Tin Grabnar, Tjaša Bertoncelj

Still Life

Nine Attempts to Preserve Life 16+

Puppet Theatre Ljubljana, Flota Institute Murska Sobota and Flota Ljubljana


14.06.2021, Monday / 11:00 / Old Hall /

Premiere 7. october 2020, Ljubljana puppet theatre
Running time 1 hour. No intermission. 
With post-performance discussion and exhibition. 
Director Tin Grabnar
Dramaturge Tjaša Bertoncelj
Set designer Sara Slivnik 
Costume designer Sara Smrajc Žnidarčič
Composer Mitja Vrhovnik Smrekar
Sound, sound effects & music effects designer Eduardo Raon
Language consultant Maja Cerar
Puppetry technologist Zoran Srdić
Video Vesna Krebs
Lighting designer Gregor Kuhar
Asja Kahrimanović Babnik
Iztok Lužar
Zala Ana Štiglic

Stage manager & Sound designer Luka Bernetič
Producer Alja Cerar Mihajlović
Lighting technician Gregor Kuhar
Stage technician Kemal Vrabac Kordiš
Puppets & Set makers Zoran Srdić, Iztok Bobić, Polona Černe, Sandra Birjukov, Marjeta Valjavec, Zala Kalan, David Klemenčič, Olga Milić, Uroš Mehle, 3dimension, Roglab
Topics life – death – attitude to animals – nature – animation

With its form and content, Still Life addresses the evasive question of the phenomenon of life. What is the inner force that we call life? What is life like? How to understand the phenomenon and way of existence and its opposite—death? And finally, what does it mean to take this life away? By exploring these questions, a sensible performance language takes shape—one that addresses fundamental questions of the existence of animals and at the same time strives to engender respect in the audience for all that we refer to as being alive.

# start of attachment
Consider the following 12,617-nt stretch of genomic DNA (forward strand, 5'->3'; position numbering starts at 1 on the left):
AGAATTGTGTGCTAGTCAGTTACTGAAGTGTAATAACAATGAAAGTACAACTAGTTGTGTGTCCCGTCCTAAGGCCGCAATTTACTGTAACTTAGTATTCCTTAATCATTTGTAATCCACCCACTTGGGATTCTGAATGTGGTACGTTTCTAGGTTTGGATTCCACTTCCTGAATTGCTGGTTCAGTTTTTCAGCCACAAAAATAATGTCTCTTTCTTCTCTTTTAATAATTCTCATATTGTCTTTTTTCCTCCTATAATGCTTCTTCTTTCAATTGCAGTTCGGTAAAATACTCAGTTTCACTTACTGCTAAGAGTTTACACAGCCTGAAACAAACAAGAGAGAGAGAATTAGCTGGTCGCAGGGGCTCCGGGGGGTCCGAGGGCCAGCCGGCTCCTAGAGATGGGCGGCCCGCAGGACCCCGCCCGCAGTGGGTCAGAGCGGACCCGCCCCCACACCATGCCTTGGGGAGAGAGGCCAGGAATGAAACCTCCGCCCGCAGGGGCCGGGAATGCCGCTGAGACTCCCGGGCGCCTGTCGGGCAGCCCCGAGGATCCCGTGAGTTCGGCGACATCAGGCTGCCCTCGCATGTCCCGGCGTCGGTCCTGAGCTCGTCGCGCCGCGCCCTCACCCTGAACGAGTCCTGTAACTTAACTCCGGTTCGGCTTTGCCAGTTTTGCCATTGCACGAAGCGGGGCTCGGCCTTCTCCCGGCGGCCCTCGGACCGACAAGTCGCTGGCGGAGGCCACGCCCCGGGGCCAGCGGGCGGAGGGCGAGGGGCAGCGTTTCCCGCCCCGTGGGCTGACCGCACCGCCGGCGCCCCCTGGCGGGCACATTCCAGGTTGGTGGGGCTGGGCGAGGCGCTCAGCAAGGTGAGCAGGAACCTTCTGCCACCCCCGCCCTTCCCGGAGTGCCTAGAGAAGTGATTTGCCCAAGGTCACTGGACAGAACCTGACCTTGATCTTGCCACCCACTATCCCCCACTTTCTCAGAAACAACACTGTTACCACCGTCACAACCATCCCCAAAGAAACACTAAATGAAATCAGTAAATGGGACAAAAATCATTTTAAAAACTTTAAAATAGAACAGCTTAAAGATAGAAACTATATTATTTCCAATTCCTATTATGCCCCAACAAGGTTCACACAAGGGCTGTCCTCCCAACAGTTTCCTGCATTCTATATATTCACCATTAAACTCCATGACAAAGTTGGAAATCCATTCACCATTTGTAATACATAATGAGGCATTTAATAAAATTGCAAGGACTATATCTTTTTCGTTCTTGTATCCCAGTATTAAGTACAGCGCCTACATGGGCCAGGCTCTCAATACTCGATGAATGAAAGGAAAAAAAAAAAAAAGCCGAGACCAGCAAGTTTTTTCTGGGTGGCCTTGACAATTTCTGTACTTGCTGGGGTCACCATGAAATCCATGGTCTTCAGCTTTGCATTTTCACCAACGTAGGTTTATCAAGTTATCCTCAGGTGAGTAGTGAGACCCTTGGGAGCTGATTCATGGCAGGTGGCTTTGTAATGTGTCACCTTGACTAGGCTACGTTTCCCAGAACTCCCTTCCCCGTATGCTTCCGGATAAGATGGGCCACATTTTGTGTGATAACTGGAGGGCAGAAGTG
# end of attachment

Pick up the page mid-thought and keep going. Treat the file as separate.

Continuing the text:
In the Victorian era, taxidermy—the art of preserving animals’ bodies—gained popularity mainly as a peculiarity and a symbol of prestige or as a trendy decor for high society disguised as science. Up to today, this form of art has developed different expressions reaching beyond its original purpose, which was to depict nature in its naturalistic dimension. These expressions include anything from ethnic taxidermy, anthropomorphic taxidermy, and art taxidermy to the taxidermy treatment of game trophies. Taxidermy may serve as a metaphor for the love of nature. But it may as well serve as a metaphor for social hypocrisy and the anthropocentric exploitation of nature. Taxidermy shows the thin line between respect and worship, and exploitation and objectification. It does this through the prism of taking ownership of death and life.
The unfolding of such radical themes required radical performance approaches that pull back the curtains and expose the theme. These processes may raise deep emotional, ethical, and philosophical questions with the audience. The performance Still Life: Nine Attempts to Preserve Life demonstrates taxidermy and the idea of preserving life and tests them by potentiating them. It creates the illusion of life, where there is no life. It uses the essence of the puppet medium: to animate the inanimate. The animation in Still Life reaches into real life: the animated entity is a creature that once lived and was killed by humans.

Still Life <em>Photo: Jaka Varmuž</em>
Photo: Jaka Varmuž
Still Life <em>Photo: Jaka Varmuž</em>
Photo: Jaka Varmuž
Still Life <em>Photo: Jaka Varmuž</em>
Photo: Jaka Varmuž
Still Life <em>Photo: Jaka Varmuž</em>
Photo: Jaka Varmuž